Container and Raised Bed Gardening
This spring and summer, get creative with your containers and beds
Spring brings lots of questions for gardeners itching to plant containers and raised beds. What color combinations of flowers will you use? What mixture of flowers and foliage? But Anita Stevens of Bedford Fields Garden Center in Bedford challenges gardeners to get even more creative. “What could you reuse as a planter? What about mixing edible herbs with flowers? Get creative with your planting and have fun with it,” she says.
Containers and raised beds make it easy to care for and cultivate your plants. They also keep predators away. But beyond these practical advantages, containers are just fun. “I try to mix together different types of vegetation so that the containers look pretty and are useful,” Stevens says. “I’ll throw together some parsley and petunias, or I’ll make a container with rainbow chard for the foliage and along with some flowers. Herbs and vegetables make stunning container plants and you can eat them!”
Who says you have to put your herbs in a pot and your veggies in a wooden frame? Gardeners are getting more and more ideas for repurposing objects into containers. “Raised beds out of a galvanized watering trough works just fine and looks great,” says Stevens. “A quick search on the Internet will give you lots of ideas for creative containers.” You can find photos of baskets, old mailboxes, rubber boots — even books being used as containers for plants and flowers online. Almost anything will work if you are willing to let it get dirty. A 10" x 10" container is “plenty big enough to start,” advises Stevens. “And from there, just think uniquely. Use your imagination.”
Gardeners can also experiment with new color trends and breeds of flowers. “This year, go with bold colors,” says Linda Zukas of Churchill’s Gardens in Exeter. “The new Cherry Supertunia, which is a deep cherry red, would look great mixed with orange lantana, a tall vertical grass, good texture from some coleus plants and something tropical like hibiscus.” A new chrysanthemum called “Pleasure Yellow” has also just been introduced by the Dutch company Van Wordragen Flowers and is an amazing mixture of yellow, green and red.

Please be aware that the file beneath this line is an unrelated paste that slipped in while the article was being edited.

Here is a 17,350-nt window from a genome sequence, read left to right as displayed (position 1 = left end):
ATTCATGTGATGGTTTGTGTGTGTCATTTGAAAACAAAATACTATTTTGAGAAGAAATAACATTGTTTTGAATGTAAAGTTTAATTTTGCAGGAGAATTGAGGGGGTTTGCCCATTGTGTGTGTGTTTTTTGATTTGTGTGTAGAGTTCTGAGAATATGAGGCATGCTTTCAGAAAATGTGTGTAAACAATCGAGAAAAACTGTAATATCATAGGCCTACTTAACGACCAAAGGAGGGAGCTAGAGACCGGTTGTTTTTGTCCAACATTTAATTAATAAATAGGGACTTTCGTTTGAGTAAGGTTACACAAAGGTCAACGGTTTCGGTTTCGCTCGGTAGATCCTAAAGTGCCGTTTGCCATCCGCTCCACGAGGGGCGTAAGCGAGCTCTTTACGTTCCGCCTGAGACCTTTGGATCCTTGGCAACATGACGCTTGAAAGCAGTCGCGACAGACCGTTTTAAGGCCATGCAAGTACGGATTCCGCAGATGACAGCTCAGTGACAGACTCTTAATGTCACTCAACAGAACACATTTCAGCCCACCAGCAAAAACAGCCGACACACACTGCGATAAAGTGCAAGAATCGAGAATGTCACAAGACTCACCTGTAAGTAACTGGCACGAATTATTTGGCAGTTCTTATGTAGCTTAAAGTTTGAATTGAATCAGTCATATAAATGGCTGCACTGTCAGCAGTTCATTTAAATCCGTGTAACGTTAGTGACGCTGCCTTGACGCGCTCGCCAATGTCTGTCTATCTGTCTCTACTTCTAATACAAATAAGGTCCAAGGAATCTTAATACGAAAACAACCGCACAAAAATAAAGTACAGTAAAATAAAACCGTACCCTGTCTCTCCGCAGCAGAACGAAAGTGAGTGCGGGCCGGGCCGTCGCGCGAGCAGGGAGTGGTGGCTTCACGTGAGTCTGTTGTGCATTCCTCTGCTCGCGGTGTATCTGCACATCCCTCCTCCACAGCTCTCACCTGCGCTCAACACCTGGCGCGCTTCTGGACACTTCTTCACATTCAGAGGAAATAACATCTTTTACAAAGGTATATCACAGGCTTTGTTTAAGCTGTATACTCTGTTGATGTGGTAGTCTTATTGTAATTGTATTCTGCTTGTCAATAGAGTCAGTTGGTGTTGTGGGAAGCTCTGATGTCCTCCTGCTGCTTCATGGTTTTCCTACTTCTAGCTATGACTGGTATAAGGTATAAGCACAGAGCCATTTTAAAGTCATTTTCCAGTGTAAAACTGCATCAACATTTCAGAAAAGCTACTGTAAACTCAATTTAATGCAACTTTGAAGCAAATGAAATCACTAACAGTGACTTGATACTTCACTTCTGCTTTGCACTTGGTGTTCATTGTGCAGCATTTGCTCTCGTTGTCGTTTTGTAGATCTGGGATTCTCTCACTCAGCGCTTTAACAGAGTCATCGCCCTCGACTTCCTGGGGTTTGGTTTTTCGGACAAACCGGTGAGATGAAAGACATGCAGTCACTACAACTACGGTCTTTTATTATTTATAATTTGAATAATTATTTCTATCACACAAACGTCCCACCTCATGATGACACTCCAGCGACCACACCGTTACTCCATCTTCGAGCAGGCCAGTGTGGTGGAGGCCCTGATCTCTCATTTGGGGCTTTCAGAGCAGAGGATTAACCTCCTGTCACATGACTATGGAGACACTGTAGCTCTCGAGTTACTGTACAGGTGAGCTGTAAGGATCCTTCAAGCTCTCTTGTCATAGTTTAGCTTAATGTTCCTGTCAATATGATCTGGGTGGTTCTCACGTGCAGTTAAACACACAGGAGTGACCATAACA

“The biggest trend for 2015 that I see is that people are making careful decisions about what they are planting, and they are finding ways that their containers can have a dual purpose,” Stevens says. “For example, there are wonderful raspberry and blueberry plants that are bred so that they can grow in a container, where they’ll produce fruit during the summer, but then turn into the vibrant shades of fall, providing color to your landscape in autumn.”
If you are planting containers or raised beds this spring, then the most important piece is proper planning. “The first thing we ask when someone is selecting plants is, ‘What are your light conditions?’” says Zukas. “‘Are you setting your containers in sun? Shade? When does the sun hit?’ It’s so important, and for people who are at work all day, they might not know.” After that, you need to think about how big your plants will get and plan accordingly. Stevens agrees. “Plan ahead — make sure you think through the season. If you are raising veggies and herbs, they need at least six hours of sunshine. And make sure you plan for how big they are going to get.”
The most common mistake people make when they are planting containers is overcrowding. Stevens emphasizes that it is very important to follow the directions on your seeds or plants. When a container is too full, the plant gets stressed, and then disease or bugs are attracted to them. “They actually give off a hormone that attracts bugs like the smell of buttered popcorn. Usually, if a plant has bugs, they were under stress first, and then they were too weak to fight them off.”
If you are making a larger raised bed, then you need to begin from day one with weed control. “My favorite weed control is layers of newspaper,” says Stevens. Layer your beds first with soil, the newspaper with slices, and plant the plants in those slices, then another layer of soil mixed with compost or mulch.” Stevens doesn’t like the plastic sheets for weed control since they don’t let the plants get enough water. “Really I’m an old-fashioned gardener. Keep it simple and fun.”